Huge Air Bubbles Under Fondant

Decorating By bltaylo3 Updated 29 May 2011 , 9:32pm by Kitagrl

bltaylo3 Posted 29 May 2011 , 2:14pm
post #1 of 8

This hasn't happened to me until very recently. After covering a cake in fondant, and feeling totally pleased with it I placed it in the fridge. Within a few hours, I notice HUGE air bubbles forming on the sides of the cake and making distended places. I can pierce them with a pin, but the fondant is set and will crack or have a crater when the air is released. WTH????

7 replies
cownsj Posted 29 May 2011 , 2:39pm
post #2 of 8

I used to have that happen until I read from others here about the gas inside the baked cake and how I should let the cake sit overnight before icing and covering it. I haven't had a problem with that since. You will also get bubbles if you are working in heat and the cake is in the heat as the marshmallow part wants to expand, (kinda like a slower version of putting a marshmallow peep in the microwave) but if it's happening after it's in your fridge, I'd try baking the cake one day, letting it sit out overnight, then starting work on it.

CalhounsCakery Posted 29 May 2011 , 3:08pm
post #3 of 8
Quote:
Originally Posted by cownsj

I used to have that happen until I read from others here about the gas inside the baked cake and how I should let the cake sit overnight before icing and covering it. I haven't had a problem with that since. You will also get bubbles if you are working in heat and the cake is in the heat as the marshmallow part wants to expand, (kinda like a slower version of putting a marshmallow peep in the microwave) but if it's happening after it's in your fridge, I'd try baking the cake one day, letting it sit out overnight, then starting work on it.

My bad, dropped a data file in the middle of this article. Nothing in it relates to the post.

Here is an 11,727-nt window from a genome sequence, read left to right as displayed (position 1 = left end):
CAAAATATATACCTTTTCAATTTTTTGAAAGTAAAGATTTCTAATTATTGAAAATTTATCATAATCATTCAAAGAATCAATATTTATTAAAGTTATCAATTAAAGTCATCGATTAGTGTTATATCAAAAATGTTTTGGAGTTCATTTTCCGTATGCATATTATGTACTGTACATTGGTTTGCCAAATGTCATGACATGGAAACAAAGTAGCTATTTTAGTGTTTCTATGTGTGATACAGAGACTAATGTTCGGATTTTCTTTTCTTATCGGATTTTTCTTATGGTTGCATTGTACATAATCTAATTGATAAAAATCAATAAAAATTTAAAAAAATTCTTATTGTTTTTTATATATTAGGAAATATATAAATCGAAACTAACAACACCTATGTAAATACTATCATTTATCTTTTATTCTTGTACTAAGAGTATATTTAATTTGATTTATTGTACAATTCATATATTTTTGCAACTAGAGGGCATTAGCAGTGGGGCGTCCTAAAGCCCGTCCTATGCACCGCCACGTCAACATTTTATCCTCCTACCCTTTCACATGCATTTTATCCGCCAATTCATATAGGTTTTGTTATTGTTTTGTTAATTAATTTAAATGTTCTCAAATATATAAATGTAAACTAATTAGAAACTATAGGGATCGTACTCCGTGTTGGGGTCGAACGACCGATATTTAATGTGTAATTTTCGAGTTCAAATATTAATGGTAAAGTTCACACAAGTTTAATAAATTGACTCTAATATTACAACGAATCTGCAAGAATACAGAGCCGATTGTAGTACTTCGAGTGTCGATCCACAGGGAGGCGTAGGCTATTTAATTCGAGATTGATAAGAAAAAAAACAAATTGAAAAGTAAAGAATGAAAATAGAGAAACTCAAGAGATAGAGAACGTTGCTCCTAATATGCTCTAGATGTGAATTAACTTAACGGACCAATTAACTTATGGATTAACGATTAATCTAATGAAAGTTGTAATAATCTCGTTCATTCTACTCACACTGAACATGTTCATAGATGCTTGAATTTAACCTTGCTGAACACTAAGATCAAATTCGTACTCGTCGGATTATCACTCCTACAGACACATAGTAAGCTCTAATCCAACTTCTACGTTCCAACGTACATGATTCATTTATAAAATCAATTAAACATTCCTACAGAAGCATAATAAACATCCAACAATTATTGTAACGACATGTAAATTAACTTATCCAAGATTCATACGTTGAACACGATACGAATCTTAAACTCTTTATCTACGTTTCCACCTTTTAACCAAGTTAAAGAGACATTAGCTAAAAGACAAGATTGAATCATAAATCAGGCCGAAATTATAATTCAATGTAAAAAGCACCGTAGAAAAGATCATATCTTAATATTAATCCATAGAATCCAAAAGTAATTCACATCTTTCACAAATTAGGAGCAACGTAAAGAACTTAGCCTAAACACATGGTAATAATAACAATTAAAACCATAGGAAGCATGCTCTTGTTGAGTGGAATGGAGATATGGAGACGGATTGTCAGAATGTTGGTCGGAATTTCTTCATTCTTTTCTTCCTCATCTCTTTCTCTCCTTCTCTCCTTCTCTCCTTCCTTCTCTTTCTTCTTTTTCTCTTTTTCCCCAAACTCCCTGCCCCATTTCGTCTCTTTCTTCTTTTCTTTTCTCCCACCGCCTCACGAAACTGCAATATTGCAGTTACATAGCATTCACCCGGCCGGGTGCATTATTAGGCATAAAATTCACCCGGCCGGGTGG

I understand the part about letting the cake sit over night, I to have started that, but have I missed something about Marshmellows? Or are you refering to marshmellow fondant? Very confused!!! icon_confused.gif

cownsj Posted 29 May 2011 , 3:44pm
post #4 of 8

I'm sorry. Yes, I was referring to the marshmallowey, stretchy part of the fondant.

CalhounsCakery Posted 29 May 2011 , 5:32pm
post #5 of 8
Quote:
Originally Posted by cownsj

I'm sorry. Yes, I was referring to the marshmallowey, stretchy part of the fondant.




Ahhh, sorry, I got confused. icon_smile.gif I've never tried marshmellow fondant. I make rolled fondant. That makes sense tho...

Kitagrl Posted 29 May 2011 , 5:46pm
post #6 of 8

I think it might have something to do with condensation inside the cake (usually between the cake and icing, not the fondant) creating a very small gap that collects air....

bltaylo3 Posted 29 May 2011 , 9:24pm
post #7 of 8

well, I have been letting my cakes rest and actually wrapping them and putting them in the fridge before I level them or frost them. If it is condensation under the fondant, what do I do to aviod it?

Kitagrl Posted 29 May 2011 , 9:32pm
post #8 of 8
Quote:
Originally Posted by bltaylo3

well, I have been letting my cakes rest and actually wrapping them and putting them in the fridge before I level them or frost them. If it is condensation under the fondant, what do I do to aviod it?




Its under the buttercream...between the buttercream and the cake.

Just be sure when you are icing your cake you are icing it firmly enough to where there are no pockets of air...that's all I can tell you, I don't think anybody knows 100% how to avoid it....

Also make sure your buttercream is smooth enough to where there are no gaps between the bc and fondant.

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